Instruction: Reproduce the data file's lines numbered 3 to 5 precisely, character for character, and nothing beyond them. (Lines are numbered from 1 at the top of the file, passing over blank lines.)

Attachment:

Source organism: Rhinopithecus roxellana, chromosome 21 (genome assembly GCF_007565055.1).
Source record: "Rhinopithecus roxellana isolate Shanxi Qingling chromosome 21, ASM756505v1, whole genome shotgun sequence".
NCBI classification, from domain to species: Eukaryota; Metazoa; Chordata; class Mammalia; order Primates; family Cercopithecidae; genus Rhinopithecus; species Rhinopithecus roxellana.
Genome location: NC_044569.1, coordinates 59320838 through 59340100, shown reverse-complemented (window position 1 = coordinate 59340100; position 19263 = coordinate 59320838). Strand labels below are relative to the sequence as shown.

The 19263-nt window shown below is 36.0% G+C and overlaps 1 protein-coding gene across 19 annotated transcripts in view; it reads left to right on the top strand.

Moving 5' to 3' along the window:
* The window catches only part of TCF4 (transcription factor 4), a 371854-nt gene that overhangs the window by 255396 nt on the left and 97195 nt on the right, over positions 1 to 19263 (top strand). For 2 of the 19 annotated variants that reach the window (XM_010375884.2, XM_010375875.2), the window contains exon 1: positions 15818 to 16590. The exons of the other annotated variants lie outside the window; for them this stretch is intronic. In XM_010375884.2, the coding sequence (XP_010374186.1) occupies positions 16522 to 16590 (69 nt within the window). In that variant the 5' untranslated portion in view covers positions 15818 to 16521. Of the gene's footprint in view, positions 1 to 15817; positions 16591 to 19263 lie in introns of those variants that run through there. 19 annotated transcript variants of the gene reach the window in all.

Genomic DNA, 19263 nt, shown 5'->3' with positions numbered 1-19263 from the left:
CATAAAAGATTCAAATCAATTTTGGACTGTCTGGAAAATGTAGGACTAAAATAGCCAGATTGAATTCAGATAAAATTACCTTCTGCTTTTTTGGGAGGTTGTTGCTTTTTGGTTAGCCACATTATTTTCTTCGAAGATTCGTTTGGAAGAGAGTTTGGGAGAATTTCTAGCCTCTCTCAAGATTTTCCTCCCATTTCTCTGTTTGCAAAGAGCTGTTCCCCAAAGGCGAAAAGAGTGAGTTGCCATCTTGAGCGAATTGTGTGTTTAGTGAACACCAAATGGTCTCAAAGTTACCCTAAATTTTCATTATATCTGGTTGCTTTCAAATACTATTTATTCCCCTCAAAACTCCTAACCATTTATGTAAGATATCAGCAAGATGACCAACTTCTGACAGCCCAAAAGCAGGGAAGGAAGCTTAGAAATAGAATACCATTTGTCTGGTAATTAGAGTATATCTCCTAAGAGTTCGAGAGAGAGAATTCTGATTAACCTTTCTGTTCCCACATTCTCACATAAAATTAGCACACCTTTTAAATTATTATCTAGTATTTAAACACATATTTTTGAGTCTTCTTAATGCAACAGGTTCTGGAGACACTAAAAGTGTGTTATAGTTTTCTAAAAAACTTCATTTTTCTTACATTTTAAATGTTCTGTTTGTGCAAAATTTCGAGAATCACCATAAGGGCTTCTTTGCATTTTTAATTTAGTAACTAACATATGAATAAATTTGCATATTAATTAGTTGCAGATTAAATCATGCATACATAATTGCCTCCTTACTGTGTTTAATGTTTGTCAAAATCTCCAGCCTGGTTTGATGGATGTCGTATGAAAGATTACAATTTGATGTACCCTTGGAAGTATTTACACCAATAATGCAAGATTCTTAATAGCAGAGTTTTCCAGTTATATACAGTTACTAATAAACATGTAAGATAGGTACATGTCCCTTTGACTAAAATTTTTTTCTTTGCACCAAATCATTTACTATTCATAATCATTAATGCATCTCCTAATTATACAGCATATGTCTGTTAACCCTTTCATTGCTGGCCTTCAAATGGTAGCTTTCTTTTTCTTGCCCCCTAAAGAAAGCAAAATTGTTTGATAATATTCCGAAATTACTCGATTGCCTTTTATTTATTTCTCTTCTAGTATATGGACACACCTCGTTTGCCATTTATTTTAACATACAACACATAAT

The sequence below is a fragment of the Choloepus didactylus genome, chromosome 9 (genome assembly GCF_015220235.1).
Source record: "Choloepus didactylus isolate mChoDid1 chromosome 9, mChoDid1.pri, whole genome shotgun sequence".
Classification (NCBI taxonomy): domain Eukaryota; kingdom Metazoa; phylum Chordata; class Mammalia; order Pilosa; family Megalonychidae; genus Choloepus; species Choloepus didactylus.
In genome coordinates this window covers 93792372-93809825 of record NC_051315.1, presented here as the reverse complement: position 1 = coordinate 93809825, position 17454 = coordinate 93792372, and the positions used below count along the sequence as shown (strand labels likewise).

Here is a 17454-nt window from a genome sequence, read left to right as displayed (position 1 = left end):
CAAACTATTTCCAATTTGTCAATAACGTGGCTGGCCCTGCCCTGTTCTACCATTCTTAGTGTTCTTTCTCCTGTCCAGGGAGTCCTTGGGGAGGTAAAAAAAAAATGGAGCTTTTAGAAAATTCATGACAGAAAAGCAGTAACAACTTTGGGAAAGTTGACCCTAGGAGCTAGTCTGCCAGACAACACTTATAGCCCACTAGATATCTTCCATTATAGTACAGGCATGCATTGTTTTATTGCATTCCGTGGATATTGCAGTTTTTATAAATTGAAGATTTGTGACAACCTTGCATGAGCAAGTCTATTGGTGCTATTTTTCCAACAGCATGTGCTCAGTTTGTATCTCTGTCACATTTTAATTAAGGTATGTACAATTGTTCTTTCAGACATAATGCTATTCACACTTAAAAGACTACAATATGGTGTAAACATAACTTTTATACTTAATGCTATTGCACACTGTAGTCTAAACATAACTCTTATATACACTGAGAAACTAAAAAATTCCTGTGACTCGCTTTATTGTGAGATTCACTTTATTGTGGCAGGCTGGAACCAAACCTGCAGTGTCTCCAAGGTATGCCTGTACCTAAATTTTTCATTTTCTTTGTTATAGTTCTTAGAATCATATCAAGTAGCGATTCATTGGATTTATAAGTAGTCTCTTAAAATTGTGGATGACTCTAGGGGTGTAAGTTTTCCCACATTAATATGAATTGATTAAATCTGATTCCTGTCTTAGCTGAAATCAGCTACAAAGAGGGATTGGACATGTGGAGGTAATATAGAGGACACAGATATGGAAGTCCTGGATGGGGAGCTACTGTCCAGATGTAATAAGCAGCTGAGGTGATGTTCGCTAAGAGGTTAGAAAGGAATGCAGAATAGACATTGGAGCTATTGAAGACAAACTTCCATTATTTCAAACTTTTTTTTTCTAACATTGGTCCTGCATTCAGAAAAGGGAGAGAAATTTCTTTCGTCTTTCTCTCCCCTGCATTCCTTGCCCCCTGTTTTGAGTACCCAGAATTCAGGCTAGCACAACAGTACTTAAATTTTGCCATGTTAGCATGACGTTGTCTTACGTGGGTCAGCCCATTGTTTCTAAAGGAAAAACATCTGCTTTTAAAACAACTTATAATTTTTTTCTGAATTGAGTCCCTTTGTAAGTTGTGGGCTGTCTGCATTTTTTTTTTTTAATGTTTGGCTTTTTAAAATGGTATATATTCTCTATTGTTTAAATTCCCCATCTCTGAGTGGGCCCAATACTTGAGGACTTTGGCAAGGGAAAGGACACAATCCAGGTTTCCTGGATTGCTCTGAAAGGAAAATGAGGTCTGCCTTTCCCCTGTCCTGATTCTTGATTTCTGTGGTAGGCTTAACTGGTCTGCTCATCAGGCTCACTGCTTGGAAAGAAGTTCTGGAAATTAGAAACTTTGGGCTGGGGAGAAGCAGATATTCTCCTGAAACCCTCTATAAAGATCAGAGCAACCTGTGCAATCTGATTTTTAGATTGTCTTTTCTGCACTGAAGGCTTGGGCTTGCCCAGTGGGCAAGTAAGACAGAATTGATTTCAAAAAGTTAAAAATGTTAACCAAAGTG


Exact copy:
NCBI classification, from domain to species: Eukaryota; Metazoa; Chordata; class Mammalia; order Primates; family Cercopithecidae; genus Rhinopithecus; species Rhinopithecus roxellana.
Genome location: NC_044569.1, coordinates 59320838 through 59340100, shown reverse-complemented (window position 1 = coordinate 59340100; position 19263 = coordinate 59320838). Strand labels below are relative to the sequence as shown.

The 19263-nt window shown below is 36.0% G+C and overlaps 1 protein-coding gene across 19 annotated transcripts in view; it reads left to right on the top strand.